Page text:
We would take it in turns to be the one to “listen” for the call from the house – “Watermelon!!” That soon sorted out who were the fastest runners, let me tell you! Watermelon followed by lemonade! No children in history could have been more delighted. The rest of the afternoon would be spent in games with the adults. We loved it when our uncles joined us for cricket or rounders or whatever.
When it was time for Grandad to once again milk the cows there would be no shortage of willing helpers, although those who could get away with it would disappear pretty quickly into the gully beside the cow shed.
After milking, when Grandad and the dogs came back to the house was one of the favourite times if Uncle George or Uncle Reg were still there. It would be coming on dark by now and they would get out the mouth organs and would the dogs go crazy! Their howls would fill the valley and if they shut up for a minute or two we would hear the dingoes in the hills echoing their howls. And we would fall about laughing till we hurt and have to beg them to stop.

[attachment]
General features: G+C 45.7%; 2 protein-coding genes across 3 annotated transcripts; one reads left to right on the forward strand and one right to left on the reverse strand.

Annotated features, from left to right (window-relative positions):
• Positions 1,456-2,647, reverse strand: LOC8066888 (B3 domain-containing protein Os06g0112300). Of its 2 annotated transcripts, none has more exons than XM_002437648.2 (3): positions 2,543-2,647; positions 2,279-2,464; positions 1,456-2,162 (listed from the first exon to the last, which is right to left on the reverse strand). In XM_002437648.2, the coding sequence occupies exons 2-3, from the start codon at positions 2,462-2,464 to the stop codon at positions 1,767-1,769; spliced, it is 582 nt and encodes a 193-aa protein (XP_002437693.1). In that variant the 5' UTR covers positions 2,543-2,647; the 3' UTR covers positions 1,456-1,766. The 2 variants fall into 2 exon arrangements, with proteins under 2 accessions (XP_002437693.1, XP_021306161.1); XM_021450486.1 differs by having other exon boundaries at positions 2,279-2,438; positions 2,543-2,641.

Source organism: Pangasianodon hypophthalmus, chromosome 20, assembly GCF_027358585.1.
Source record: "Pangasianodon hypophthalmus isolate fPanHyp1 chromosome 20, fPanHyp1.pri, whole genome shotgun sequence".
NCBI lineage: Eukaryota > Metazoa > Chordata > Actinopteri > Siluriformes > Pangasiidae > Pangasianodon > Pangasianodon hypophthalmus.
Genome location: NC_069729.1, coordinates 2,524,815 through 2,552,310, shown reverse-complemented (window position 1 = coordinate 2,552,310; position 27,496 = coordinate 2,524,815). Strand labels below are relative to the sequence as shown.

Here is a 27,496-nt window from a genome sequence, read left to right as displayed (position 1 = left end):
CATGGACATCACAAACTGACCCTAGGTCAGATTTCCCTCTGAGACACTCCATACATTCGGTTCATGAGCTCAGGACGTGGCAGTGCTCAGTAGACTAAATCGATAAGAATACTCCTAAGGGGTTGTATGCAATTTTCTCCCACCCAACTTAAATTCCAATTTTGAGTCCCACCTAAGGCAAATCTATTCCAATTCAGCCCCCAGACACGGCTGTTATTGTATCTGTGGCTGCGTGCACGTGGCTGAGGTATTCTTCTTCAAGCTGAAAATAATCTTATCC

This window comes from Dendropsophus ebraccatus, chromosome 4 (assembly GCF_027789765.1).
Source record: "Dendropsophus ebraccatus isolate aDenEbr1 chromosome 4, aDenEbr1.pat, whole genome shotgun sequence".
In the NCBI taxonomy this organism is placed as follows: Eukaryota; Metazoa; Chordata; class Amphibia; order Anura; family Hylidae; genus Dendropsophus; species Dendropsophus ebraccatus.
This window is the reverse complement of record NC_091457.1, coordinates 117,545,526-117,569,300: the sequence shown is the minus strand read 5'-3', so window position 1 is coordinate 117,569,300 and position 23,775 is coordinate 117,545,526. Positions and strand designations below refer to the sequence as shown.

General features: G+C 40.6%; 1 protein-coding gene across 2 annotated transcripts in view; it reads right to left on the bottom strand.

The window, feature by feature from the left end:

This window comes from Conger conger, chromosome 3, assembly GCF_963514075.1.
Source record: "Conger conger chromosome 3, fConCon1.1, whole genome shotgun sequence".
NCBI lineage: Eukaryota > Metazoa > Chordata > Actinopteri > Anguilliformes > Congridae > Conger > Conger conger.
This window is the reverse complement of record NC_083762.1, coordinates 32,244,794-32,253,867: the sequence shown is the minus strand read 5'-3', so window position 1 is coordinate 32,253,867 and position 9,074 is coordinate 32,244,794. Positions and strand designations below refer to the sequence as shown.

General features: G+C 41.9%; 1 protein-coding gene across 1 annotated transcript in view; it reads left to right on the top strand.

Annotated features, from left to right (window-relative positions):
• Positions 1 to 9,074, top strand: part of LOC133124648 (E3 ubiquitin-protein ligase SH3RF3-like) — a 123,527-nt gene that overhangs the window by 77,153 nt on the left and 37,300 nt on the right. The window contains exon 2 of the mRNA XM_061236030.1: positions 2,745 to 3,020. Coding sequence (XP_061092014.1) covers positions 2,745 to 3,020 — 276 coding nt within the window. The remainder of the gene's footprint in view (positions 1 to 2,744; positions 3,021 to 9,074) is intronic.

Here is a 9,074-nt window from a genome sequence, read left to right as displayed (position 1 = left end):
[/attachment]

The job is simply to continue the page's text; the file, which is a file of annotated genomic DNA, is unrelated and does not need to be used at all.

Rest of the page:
We were never made to eat dinner at night if we didn’t want any and this alone made it a special day. With dinner and dishes out of the way, came another of our favourite activities. We would sit around on the verandah waiting for the cooler night air, Grandma would light her old lamps (there was no electricity) and Grandad would make finger shadows. None of us ever tired of seeing the same tricks over and over, year after year and we all had our favourites. One year I remember very clearly is the year we had a storm at this time. Evening storms at Townson were always a treat but to have one on Christmas Day was doubly good.